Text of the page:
Greta Garbo, cinema’s greatest actress and most intoxicating beauty, played Anna Karenina twice, both times for Clarence Brown, her favorite director: in 1927, in the silent Love; in 1935, in the talkie, which reclaimed two things: the title of Lev Tolstoi’s novel; Anna’s suicidal end, which a happy ending had replaced for the sake of love. The newly formed New York Film Critics Circle named Garbo its first “best actress.” Hers is both a precise and a fluent performance, one so brilliantly judged that the characterization never submits to soap opera. This was producer David O. Selznick’s penultimate film at M-G-M before Selznick “went independent”; in New York City, his A Tale of Two Cities (directed by Jack Conway and Robert Z. Leonard) was released just two days later, on December 27.
At 96 minutes, Brown’s film ruthlessly condenses the 900-page novel; playwrights Clemence Dane and S.N. Behrman nonetheless achieved a smooth, polished script, while Salka Viertel deepened the result by providing at least one woman’s viewpoint. Moreover, all hands, but especially Garbo, Brown, cinematographer William H. Daniels and scorer Herbert Stothart, give the film (despite little philosophy) a philosophical air, a melancholy beneath the upper-crust tsarist opulence, a sense of foreboding and fate—the idea that we are puppets of our feelings, which our intelligence or wit helps us to either deny or exaggerate.
I am presuming that every reader of this blog already knows the story contained in what many (including I) consider the single greatest novel ever written. In any case, married to an ambitious bureaucrat, Anna resists Count Vronsky’s professions of love until she falls in love with him. Karenin, throwing Anna out and forbidding her to see their young son, will not allow social murmurings about her affair to sabotage his career. I was plain wrong, in my review of Julien Duvivier’s Anna Karenina (1948), when I described Basil Rathbone’s Karenin, for Brown, as villainous, unnuanced. It is sympathetic acting, making plain (at least to me now) the range of Karenin’s feelings, including the self-righteous, self-rationalizing ones. Garbo absolutely convinces when she confesses to her husband that he terrifies her and then, shortly after, just as convincingly, shows her bravery by lambasting him for his selfishness and hypocrisy. Unlike Vivien Leigh’s, Garbo’s Anna remains sane; her suicide is the result of her feeling she has lost all other options, including Vronsky’s love and access to her son.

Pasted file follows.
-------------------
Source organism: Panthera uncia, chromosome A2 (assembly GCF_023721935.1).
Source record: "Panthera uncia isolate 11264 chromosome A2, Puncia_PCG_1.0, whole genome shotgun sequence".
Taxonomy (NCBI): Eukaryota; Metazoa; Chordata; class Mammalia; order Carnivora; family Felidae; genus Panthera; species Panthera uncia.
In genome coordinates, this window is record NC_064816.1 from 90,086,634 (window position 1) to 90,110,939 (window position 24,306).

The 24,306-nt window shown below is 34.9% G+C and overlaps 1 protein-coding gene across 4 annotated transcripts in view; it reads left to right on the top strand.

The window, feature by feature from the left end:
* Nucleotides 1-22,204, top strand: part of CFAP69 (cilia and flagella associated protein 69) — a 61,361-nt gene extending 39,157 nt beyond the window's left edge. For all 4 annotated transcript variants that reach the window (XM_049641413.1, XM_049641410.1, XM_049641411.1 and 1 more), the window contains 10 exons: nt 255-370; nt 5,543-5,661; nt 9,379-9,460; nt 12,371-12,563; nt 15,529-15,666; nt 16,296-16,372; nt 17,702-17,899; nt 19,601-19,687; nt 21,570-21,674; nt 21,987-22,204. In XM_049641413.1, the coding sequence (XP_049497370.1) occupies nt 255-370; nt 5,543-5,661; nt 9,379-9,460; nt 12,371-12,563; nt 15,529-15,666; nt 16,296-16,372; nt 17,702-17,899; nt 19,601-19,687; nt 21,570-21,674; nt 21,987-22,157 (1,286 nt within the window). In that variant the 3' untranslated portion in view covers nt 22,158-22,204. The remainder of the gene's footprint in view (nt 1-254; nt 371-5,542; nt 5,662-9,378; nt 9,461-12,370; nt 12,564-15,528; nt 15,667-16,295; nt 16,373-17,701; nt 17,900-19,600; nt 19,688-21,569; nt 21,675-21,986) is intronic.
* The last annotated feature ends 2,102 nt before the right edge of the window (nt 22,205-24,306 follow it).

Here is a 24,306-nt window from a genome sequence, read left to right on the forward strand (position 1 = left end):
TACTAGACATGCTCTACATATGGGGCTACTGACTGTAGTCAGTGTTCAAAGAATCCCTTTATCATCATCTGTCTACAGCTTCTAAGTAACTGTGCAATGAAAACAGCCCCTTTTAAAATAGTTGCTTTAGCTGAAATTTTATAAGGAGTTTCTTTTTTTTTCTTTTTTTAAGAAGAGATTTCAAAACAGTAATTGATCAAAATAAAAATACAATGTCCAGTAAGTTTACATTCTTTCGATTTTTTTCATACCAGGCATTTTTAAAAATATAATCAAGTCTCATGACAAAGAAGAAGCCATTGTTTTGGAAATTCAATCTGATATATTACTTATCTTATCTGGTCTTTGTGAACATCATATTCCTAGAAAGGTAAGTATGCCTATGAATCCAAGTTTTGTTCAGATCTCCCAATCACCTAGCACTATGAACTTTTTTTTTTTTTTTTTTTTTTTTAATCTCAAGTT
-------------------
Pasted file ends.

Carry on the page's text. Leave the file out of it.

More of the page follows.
For me, the most captivating scene comes early on, at a ball, before Anna and Vronsky have become lovers. The mazurka is one of those light group dances where women flit from one partner to the next. (Chester Hale choreographed.) Anna begins the dance with Vronsky; when they are reunited on the dance floor, he tells her: “Our meetings are so brief. The dance, also.” Once she reciprocates Vronsky’s love, almost from the start Anna feels her life slipping away.
As a lover, Vronsky remains a military man, and one wonders, had he and Anna remained a couple, whether Vronsky might have become Karenin’s mirror-image; already he is self-absorbed. Both characters, note, bear the same name: Aleksei. Fredric March, who plays Vronsky, is never at his best at romance; he is superb, however, in the last scene following Anna’s death, where Vronsky is past icy pride and full of regret. Vronsky is assured that Anna forgave him. “Who knows?” Vronsky replies. “Who knows?”
The camera has already moved to a framed picture of Anna. Count Vronsky will remain haunted by his memory of her for the rest of his life.
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